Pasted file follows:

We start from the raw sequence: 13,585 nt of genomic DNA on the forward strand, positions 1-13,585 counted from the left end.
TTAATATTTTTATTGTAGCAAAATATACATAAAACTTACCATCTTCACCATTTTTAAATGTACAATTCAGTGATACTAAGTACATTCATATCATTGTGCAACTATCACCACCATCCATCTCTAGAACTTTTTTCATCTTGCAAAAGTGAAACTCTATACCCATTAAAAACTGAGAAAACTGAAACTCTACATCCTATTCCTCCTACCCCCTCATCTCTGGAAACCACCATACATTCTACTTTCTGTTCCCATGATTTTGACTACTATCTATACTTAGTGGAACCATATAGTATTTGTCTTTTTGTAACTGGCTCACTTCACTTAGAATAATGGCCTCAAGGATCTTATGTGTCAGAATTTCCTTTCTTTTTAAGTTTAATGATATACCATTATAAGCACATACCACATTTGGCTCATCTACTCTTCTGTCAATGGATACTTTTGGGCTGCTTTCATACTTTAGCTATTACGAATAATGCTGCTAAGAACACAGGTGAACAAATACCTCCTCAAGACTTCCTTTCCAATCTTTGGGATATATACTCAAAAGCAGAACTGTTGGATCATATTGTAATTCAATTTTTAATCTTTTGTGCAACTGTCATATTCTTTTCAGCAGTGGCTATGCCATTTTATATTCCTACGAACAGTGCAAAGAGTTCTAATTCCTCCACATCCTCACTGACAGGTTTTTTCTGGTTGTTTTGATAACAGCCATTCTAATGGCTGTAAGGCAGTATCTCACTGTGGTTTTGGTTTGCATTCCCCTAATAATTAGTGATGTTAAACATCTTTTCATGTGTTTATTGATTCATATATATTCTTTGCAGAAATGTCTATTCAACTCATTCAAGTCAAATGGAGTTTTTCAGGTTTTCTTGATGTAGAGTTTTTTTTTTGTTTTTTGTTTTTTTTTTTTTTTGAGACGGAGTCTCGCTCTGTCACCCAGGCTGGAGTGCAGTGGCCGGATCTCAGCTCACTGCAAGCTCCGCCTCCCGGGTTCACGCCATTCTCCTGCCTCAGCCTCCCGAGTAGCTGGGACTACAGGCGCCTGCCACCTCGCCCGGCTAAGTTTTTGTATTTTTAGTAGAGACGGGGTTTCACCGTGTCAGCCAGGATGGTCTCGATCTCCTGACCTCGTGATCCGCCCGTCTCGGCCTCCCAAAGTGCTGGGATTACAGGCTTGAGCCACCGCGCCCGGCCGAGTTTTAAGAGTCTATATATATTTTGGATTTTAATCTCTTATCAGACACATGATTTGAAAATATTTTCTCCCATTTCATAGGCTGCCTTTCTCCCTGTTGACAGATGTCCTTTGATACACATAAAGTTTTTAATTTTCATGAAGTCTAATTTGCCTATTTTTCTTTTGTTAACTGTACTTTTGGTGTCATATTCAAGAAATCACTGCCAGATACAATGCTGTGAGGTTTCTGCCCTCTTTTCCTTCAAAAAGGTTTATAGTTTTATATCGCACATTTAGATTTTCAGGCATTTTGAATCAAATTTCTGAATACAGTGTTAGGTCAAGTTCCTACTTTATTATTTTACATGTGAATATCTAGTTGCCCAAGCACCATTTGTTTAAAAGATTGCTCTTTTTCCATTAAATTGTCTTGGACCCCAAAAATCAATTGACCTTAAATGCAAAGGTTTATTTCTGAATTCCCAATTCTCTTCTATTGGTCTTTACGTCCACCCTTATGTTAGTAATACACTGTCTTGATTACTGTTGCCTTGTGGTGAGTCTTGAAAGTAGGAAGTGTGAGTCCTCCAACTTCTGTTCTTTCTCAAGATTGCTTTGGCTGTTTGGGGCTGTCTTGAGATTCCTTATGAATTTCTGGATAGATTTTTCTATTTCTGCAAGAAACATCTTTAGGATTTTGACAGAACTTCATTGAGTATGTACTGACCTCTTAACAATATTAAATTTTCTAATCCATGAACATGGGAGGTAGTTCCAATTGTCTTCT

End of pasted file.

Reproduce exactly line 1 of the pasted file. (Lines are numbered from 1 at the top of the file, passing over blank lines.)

We start from the raw sequence: 13,585 nt of genomic DNA on the forward strand, positions 1-13,585 counted from the left end.